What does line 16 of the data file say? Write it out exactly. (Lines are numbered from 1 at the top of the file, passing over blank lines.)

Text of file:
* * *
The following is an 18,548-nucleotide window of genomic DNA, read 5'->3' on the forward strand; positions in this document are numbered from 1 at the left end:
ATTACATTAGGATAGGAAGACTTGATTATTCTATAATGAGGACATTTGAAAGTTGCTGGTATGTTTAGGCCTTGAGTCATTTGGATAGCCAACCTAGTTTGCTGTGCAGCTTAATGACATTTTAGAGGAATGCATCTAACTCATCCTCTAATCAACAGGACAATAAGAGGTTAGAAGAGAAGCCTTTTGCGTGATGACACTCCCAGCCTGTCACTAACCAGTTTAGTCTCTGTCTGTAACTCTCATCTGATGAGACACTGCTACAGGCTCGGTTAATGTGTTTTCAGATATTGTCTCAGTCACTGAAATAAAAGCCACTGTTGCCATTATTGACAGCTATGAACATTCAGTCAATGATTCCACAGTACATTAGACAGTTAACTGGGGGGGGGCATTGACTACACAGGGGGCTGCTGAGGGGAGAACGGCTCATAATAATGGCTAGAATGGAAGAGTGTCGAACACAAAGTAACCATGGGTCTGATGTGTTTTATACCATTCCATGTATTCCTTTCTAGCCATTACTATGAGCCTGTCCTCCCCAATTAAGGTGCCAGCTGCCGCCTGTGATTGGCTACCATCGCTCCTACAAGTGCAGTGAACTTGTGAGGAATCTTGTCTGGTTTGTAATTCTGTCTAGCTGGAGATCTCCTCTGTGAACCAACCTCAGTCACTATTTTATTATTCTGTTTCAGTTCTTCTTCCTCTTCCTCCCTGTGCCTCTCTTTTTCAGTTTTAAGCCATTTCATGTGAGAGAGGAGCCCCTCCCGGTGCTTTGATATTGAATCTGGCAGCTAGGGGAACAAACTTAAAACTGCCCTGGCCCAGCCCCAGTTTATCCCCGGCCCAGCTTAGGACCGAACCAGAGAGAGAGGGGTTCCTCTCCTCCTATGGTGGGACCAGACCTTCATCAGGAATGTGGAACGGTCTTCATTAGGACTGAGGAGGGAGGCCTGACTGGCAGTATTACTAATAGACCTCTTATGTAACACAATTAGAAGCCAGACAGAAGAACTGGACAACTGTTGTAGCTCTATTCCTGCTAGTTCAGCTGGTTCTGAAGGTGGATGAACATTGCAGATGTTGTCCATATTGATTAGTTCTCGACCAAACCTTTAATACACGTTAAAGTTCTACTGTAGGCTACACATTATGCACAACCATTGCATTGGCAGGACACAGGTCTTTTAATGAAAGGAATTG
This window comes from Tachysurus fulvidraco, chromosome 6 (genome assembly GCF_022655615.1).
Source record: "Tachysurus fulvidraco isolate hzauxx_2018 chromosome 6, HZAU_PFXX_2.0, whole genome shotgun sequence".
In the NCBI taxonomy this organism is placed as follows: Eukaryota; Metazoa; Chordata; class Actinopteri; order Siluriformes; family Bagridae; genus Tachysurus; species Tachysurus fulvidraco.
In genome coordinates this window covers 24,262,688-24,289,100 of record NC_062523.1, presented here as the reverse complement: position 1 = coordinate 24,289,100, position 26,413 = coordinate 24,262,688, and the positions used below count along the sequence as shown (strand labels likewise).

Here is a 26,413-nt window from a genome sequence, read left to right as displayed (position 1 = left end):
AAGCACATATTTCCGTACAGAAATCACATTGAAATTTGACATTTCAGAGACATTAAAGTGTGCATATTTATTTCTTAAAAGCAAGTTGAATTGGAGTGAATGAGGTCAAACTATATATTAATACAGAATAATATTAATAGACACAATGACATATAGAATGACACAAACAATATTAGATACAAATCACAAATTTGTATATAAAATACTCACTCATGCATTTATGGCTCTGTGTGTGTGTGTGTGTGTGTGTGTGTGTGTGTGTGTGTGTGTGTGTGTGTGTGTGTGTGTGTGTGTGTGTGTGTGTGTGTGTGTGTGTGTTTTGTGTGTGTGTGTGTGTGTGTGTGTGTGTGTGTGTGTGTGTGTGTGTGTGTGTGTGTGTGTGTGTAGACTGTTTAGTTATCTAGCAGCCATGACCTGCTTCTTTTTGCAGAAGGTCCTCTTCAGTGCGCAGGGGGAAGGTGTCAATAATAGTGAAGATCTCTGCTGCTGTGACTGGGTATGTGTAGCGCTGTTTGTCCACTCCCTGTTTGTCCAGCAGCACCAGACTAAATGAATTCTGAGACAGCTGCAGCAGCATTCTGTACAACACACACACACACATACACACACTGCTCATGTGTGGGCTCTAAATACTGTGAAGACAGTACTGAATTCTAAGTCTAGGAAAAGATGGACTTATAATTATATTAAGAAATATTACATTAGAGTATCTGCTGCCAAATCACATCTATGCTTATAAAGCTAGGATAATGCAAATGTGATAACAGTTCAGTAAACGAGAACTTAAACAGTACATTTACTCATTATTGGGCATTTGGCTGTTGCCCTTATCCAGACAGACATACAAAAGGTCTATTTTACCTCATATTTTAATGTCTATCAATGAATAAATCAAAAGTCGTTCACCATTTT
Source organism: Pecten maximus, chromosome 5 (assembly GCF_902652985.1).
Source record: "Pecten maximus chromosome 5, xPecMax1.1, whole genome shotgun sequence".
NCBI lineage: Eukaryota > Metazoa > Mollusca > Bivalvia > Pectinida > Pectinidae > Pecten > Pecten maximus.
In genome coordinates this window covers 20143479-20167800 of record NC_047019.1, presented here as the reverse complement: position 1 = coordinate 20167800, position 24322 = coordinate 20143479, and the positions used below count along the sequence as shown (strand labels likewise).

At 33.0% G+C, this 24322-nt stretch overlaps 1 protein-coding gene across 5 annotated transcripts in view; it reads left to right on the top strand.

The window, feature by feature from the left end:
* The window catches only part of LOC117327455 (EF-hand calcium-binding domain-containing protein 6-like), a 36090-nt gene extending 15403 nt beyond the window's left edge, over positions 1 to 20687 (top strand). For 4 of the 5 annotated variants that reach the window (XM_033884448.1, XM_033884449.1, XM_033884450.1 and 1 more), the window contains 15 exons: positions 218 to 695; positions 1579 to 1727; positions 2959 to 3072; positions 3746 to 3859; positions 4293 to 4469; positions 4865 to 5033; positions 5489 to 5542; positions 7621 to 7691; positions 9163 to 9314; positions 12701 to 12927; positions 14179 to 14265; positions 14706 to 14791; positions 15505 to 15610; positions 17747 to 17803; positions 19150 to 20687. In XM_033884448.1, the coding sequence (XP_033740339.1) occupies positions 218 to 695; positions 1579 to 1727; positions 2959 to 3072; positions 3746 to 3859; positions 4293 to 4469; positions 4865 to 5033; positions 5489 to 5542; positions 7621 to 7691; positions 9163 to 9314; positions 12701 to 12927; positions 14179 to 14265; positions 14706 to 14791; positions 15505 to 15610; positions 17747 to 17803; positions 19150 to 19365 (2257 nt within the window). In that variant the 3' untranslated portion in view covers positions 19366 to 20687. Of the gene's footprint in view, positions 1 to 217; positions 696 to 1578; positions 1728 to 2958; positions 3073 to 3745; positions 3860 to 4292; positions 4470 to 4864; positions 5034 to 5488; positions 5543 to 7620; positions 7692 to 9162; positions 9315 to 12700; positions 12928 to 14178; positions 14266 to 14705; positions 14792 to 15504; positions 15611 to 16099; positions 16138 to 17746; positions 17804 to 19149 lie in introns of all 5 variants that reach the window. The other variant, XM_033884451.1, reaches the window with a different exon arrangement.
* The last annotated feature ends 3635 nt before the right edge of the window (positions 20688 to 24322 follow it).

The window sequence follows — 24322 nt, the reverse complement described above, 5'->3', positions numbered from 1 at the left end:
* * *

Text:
* The last annotated feature ends 3635 nt before the right edge of the window (positions 20688 to 24322 follow it).